Jones the Younger with a word of caution for all those expecting Romo to re-emerge in midseason form:
"Tony's been pretty resilient. He's been running scout team for two weeks now. He certainly feels good. But you worry and if you're going to be honest with everybody, he hasn't played in eight weeks. So it will be interesting to see how he plays when he gets back. "
The man who helped shape Jason Witten as a pro is now the Dolphins head coach, so he knows a lot about the Cowboys' greybeards. He also suggests that Romo is likely to have some rust:
"Certainly it makes them better," Campbell said of Romo coming back. "I don’t know how much better, but I just know -- I know Romo. The guy can hurt you. We’ll see what kind of flow he’s in, how he feels. But absolutely he can hurt you. He can make those throws, he can work in the pocket, he can get out of the pocket.
In his Monday afternoon presser, Jason Garrett said Sean Lee has passed all the concussion protocols and expects his starting linebacker to practice. Check it:
"We are optimistic," Garrett said in his Monday press conference at Valley Ranch. "We will take the situation day by day. We anticipate him practicing on Wednesday." Eatman adds that the Cowboys had enough optimism about Lee's return to release Keith Smith, who was signed from the practice squad on Saturday. Its assumed he'll rejoin the practice squad as soon as he clears waivers.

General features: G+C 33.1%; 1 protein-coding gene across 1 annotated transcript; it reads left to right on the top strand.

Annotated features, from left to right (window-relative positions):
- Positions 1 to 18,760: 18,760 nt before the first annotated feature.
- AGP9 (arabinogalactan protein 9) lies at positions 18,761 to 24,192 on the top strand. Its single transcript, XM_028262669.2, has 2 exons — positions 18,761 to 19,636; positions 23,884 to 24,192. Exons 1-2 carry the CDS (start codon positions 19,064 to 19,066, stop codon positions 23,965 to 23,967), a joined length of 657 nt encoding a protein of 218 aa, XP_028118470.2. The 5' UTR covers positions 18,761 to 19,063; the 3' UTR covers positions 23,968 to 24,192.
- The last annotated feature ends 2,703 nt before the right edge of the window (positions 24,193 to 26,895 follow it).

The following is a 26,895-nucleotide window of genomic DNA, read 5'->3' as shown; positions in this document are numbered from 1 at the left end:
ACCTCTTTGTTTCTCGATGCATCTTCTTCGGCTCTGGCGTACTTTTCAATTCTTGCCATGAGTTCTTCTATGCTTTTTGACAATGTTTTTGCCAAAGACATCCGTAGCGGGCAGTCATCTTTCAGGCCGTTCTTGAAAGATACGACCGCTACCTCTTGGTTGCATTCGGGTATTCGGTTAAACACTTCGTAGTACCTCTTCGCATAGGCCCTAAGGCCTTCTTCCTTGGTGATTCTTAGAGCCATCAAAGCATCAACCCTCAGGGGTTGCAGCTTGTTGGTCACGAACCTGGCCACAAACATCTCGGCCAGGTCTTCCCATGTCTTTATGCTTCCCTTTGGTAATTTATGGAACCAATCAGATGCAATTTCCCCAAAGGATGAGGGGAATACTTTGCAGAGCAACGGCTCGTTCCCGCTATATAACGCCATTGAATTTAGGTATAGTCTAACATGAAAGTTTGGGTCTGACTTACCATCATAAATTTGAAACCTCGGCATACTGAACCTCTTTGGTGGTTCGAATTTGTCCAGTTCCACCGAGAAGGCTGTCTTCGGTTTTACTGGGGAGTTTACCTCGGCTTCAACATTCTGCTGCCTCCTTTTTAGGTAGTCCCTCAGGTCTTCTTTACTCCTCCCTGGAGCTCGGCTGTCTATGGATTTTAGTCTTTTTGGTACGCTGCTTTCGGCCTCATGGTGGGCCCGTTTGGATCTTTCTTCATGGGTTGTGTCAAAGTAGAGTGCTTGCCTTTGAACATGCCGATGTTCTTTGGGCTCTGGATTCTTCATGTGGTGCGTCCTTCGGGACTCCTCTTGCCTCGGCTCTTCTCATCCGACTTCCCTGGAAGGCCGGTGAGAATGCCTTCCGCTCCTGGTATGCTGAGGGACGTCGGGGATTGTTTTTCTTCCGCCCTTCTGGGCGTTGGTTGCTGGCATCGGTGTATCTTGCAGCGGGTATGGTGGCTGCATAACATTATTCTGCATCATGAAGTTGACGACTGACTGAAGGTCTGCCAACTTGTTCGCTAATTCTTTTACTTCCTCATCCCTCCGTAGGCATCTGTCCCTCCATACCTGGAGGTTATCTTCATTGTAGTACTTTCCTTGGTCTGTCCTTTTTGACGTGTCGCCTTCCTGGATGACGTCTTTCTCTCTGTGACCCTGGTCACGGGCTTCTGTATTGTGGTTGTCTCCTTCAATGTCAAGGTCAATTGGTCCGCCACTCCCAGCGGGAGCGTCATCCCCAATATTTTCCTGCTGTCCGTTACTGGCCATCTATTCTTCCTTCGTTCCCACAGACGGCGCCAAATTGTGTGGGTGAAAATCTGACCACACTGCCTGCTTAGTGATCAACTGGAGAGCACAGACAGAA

When Morris Claiborne walked to the locker room with a hamstring injury, Archer writes, the Dallas Cowboys had a decision to make: Keep Byron Jones at safety or move him to outside cornerback. They chose the latter, even though Jones had not played outside since training camp. How'd the rookie fare? Archer's on the case:
Jones had just two tackles, according to the press-box stats. He had a pass breakup in the first half at safety, although he thought he should have had an interception of Jameis Winston.
"Hard to tell," Jones said when asked how he thought he played. "Played a lot of positions. I think I should’ve had that interception as a safety. Just trying to find ways to take the ball away. We did a better job this week than the past, but there’s more opportunities out there for us."
"Matches" with a piece on one first round corner potentially replacing another. The head coach has confidence in the 2015 version:
"He never shies away from an opportunity like that. He always embraces it. He's got a real poise and composure about him. He's got a lot of fight and grit to him. So even if a guy has success against him, he's going to keep coming back. He's going to keep battling. So those are all the traits you want from players."
The Noble Drummond parts the clouds to show us a silver lining:
Earlier in the season, many on Twitter were voicing their concern about one of the moribund franchises snatching away Personnel Director Will McClay, who has been seen as a godsend to many in Cowboys Nation, yours truly included....There’s probably not going to be much fanfare anymore, seeing as the Dallas Cowboys roster is incapable of securing a single win in seven tries without their franchise quarterback. The Cowboys are the downtrodden franchise that will steal Will McClay away from Dallas!
Yay! The Cowboys' suckitude keeps Will McClay in the front office!